The 2023 Sustainability Trends Report details the progress companies are making in working toward a more just and sustainable world.
Every year has its defining events, but the last 12 months seemed to produce moments and issues of decadal if not generational consequence. Foremost among these, Russia’s invasion of Ukraine transformed geopolitics, economics, and sustainability, with the implications still playing out. In many ways, global societal interconnections and dependencies like social media and supply chains amplified the impacts of the invasion, particularly those relating to energy, food security, and migration inside Ukraine and beyond. Economic disruptions wrought by the war coupled with the highest inflation levels in decades further challenged government and business leaders. As 2023 begins, recession threatens, and societies are bracing for financial hardship after years of strong growth and low unemployment in many regions.
Global and local corporations have been deeply affected by the war in Ukraine, its market impacts, and wider economic headwinds. This has forced the private sector to decide whether to fall back on fundamentals and lessen corporate sustainability efforts or whether ESG efforts should be maintained. While some companies have reduced sustainability activity and investment, more have embraced and upheld them in recognition that strong sustainability performance is likely to increase their resiliency to external shocks and bolster long-term profitability.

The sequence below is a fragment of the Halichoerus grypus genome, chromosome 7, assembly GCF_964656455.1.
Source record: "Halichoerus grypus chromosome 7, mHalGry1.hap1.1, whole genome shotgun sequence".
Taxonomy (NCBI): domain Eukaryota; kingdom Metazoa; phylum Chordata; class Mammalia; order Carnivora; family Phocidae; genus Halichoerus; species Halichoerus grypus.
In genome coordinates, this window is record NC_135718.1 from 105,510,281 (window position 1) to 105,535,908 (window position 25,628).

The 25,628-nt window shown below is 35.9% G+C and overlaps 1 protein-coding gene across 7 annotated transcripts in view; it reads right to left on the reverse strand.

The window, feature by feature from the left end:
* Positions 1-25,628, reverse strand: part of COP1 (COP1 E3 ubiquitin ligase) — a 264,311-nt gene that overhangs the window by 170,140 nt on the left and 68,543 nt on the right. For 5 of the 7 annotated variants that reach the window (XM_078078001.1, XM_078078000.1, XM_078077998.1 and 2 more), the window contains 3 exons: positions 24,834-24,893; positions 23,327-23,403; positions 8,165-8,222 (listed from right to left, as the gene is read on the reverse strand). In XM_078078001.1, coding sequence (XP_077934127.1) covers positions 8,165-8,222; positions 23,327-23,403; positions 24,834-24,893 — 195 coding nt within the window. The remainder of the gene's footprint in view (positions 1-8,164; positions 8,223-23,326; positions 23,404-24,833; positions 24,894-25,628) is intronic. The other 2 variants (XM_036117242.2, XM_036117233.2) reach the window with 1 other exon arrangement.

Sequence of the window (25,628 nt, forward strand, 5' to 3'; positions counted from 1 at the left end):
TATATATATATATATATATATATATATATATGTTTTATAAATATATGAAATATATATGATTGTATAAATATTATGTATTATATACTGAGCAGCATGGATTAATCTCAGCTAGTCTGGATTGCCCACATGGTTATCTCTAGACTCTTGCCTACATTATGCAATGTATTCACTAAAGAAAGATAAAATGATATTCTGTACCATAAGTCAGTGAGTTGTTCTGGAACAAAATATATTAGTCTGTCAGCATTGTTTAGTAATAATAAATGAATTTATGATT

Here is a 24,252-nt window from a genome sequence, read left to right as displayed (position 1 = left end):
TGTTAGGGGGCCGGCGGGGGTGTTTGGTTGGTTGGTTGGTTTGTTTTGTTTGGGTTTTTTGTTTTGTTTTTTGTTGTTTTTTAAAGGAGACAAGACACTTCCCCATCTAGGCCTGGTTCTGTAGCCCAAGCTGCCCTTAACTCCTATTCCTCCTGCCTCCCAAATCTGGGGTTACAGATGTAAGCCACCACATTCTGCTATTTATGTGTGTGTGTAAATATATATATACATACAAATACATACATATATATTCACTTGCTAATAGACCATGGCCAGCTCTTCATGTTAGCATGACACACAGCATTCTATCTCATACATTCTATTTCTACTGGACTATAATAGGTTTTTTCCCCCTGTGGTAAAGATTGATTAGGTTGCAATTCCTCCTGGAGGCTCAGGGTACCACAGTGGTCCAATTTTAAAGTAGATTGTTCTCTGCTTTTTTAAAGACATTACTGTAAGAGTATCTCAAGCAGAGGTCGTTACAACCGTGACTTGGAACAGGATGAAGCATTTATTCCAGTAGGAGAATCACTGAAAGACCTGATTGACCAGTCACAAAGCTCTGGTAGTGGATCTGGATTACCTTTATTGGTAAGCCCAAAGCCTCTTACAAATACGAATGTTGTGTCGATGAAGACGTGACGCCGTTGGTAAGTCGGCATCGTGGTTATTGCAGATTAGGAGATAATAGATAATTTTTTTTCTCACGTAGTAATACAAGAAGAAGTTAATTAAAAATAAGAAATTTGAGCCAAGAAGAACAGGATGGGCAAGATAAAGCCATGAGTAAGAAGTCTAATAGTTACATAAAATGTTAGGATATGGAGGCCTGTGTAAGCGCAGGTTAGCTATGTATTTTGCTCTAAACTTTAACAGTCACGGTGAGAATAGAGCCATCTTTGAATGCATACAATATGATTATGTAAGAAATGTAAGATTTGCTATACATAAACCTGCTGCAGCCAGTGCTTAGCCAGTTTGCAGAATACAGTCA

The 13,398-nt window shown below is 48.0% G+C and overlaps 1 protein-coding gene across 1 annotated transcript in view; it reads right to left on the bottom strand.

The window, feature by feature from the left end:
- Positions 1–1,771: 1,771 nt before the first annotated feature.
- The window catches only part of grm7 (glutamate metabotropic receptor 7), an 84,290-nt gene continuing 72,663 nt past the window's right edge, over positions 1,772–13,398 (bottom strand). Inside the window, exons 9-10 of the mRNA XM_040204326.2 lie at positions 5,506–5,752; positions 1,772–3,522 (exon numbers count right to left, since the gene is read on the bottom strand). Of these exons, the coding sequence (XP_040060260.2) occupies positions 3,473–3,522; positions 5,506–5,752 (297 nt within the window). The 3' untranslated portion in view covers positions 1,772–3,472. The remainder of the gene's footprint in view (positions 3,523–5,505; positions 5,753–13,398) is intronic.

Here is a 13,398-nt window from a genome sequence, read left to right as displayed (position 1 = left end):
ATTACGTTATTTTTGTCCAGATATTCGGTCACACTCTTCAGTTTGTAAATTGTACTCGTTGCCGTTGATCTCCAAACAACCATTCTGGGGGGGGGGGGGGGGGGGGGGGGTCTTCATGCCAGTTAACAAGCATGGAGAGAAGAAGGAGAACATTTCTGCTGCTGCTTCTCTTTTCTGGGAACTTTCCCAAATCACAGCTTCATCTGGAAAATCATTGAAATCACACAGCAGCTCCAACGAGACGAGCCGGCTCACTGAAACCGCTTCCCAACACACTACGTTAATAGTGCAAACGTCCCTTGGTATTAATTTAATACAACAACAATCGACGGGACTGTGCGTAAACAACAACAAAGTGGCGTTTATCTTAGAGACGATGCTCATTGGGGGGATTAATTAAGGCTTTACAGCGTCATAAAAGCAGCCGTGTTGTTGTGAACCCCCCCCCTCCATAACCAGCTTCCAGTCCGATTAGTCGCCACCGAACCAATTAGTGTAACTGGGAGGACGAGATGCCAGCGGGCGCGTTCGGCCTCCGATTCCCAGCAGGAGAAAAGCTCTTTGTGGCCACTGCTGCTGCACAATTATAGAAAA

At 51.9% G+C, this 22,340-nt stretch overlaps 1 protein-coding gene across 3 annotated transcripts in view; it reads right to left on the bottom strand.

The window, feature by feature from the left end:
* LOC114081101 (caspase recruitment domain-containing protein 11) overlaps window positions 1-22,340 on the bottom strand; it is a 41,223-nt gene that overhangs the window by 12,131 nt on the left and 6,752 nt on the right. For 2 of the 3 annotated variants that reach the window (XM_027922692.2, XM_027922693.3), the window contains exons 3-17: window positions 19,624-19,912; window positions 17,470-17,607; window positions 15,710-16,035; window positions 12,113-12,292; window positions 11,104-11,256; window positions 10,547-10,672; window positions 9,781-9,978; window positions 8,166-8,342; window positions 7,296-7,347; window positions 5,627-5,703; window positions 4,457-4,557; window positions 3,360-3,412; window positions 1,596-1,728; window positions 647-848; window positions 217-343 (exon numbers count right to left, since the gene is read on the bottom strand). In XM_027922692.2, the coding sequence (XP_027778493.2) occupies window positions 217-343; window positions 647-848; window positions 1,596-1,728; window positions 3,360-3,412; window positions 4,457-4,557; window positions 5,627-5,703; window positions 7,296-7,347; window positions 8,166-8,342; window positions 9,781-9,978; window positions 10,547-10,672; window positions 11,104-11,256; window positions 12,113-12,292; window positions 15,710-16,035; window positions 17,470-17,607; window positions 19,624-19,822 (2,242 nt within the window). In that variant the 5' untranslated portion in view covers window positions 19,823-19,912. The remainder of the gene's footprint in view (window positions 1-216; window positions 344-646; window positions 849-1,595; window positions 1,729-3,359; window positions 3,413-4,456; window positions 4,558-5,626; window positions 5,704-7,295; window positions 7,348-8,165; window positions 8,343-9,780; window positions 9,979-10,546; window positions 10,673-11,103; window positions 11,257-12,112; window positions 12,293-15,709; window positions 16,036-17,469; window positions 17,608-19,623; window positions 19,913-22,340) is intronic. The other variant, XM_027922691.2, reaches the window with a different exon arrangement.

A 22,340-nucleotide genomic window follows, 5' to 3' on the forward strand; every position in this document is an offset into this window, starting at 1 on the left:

Corporate sustainability highlights from 2022 include companies linking executive compensation to ESG factors, helping their employees deal with economic upheaval with bonuses and unscheduled raises, setting net zero and nature positive goals, pursuing circular solutions like reuse and repair business models to reduce waste, and increasing supplier diversity to strengthen inclusion and equity efforts and boost overall business resiliency.
Corporate sustainability also faced challenges this past year. On the one hand, Russia’s invasion complicated ESG-related investment decisions as investors grappled with whether investments in fossil fuel and defense companies are ethical given the energy and security challenges triggered by the war. While on another front, some investors and politicians pushed back against sustainability and ESG initiatives, accusing them of putting societal issues over profitability.
The war in Ukraine cast a shadow across 2022. We were, and are still, appalled by the human suffering caused by this crisis. In such unique and tragic circumstances, it can be difficult to push forward on other pressing issues like climate change and the nature crisis. However, as we alluded to above, there is much to celebrate too.
The 2023 Sustainability Trends Report details the progress companies are making in working toward a more just and sustainable world. We hope that you enjoy reading about the trends we identify and the corporate responses emerging to them, and that some of this inspires action in your own lives and at your own organizations. As always, we welcome any feedback you may have.